Whether it is intended to or not, any form of art has always been a reflection of the times it was created in. What does today’s art tell us about the times we live in?
What compels an artist to pick up their pen, pencil, brush, chisel, or camera? What is so moving about the emotions evoked by a single image, experience, or event that an artist must realize it visually for all to see?
We all have opinions on what is art and what is not. An intricate Sadequain? Art. The video for Ali Azmat’s 2005 single ‘Na Re Na’? Art. A gorgeous, artistically-lit, elaborately art-directed photograph? Of course, art. We will regard Iqbal Bano’s rendition of any classical Urdu poetry as art, but discount new takes on an old classic as trash.
With the advent of digital tools, art has definitely become more fluid and inclusive. Yes, there are still people who will argue that unless you slaved over that canvas for 50 hours, your work could probably be accomplished by chimps, but unfortunately for those people, in the last five years or so, the dimensions of what the term art encapsulates has become as sprawlingly-unplanned as the wondrous city of Karachi itself.
This avalanche of thoughts on how art is positioned today was triggered by digital artist Sana Naeem’s series of illustrations featuring Pakistan’s female music icons. For Sana, who is a digital marketer by profession, but practices her art daily, the series was an exercise in challenging her capabilities and limitations.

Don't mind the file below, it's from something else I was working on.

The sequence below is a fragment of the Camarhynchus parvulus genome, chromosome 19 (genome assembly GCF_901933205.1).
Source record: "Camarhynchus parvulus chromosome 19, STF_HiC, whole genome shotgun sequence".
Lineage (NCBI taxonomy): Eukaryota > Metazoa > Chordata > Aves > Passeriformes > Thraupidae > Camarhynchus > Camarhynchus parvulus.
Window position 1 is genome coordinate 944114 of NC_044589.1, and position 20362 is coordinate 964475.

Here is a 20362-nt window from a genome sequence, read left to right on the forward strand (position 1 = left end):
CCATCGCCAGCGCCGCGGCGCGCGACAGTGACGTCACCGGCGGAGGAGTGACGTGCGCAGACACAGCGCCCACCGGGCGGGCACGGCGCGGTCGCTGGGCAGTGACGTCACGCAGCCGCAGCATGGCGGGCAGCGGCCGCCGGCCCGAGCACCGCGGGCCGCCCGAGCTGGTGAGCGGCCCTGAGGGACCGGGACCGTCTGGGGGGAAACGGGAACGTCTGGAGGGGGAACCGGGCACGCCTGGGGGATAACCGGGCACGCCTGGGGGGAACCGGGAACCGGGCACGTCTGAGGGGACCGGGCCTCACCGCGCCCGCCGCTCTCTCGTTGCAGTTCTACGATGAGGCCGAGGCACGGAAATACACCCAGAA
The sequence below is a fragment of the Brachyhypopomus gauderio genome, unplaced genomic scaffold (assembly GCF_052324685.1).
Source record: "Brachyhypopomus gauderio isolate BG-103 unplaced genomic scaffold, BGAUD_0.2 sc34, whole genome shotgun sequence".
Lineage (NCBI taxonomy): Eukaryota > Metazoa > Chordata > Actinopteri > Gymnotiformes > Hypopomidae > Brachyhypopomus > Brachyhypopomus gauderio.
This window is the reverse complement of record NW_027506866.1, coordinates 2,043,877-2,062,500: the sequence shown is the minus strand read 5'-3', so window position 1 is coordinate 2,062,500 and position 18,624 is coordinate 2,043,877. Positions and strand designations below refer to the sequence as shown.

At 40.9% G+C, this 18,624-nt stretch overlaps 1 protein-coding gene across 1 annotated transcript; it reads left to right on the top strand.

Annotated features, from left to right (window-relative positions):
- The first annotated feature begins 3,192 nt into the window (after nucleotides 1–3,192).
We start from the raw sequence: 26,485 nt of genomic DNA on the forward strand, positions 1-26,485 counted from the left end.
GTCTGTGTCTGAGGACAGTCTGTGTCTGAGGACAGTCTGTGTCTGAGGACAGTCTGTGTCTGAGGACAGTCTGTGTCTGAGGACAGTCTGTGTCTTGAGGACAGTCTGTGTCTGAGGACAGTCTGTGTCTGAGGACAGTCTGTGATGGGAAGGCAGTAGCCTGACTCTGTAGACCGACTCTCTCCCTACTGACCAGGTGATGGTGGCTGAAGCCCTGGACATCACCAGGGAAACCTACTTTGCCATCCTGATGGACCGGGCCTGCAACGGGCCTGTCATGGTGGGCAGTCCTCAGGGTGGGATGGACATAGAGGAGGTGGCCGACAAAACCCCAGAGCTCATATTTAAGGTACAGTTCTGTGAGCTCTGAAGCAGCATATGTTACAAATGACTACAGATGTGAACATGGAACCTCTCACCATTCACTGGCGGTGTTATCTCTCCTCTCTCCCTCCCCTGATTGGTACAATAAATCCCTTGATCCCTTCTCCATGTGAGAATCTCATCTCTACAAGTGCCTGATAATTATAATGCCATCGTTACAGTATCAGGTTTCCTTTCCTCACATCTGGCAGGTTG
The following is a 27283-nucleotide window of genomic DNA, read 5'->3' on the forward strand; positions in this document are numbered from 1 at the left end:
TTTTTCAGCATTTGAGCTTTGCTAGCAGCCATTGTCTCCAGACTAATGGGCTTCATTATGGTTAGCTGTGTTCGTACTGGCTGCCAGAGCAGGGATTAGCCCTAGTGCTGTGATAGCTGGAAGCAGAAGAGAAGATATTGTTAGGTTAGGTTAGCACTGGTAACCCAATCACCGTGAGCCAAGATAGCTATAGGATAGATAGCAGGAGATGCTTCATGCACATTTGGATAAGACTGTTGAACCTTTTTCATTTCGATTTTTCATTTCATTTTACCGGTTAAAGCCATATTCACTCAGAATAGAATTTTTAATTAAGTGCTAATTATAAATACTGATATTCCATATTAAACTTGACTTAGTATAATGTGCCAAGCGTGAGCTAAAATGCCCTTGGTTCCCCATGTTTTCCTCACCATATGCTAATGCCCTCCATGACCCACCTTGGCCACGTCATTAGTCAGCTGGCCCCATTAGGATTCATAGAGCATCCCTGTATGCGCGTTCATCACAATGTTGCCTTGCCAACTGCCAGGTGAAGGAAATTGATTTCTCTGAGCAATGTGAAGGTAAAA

“I watched a YouTube video regarding how it’s easy to come with reasons to not draw, but if you pick one thing consistently - which in my case was symmetry – that’s half the battle won. So I’ve been drawing symmetrically because of that and there’s an artist I follow, Muhammed Sajid on Instagram, whose portraits inspired me to attempt human faces which I shy away from because those aren’t my strong suit,” Sana says as she explains why she began the series in the first place.
As if introducing digital implements to the creation of art weren’t enough, artists have also found free platforms to showcase their work on. All you have to do is put up an Instagram page, upload whatever you like on it, and call it art. While this may take away from the exclusivity of ‘high art’, digital avenues do give the masses more access both ways: artist to audience and audience to artist.
What is captivating about the series is Naeem’s choice of subject. While you may think this has been done before, just consider that any and all art in any medium has probably been done before. The genre of pop art itself though has been, well, very mainstream and pop, since before we first set our eyes upon Warhol’s detached imagery of Coca Cola, and Campbell’s soup cans, and that one image of Marylin Monroe that has launched a thousand and one inspired pieces and photo filters. When pop art actually started becoming a thing, it was already asking – and answering – questions about the current world.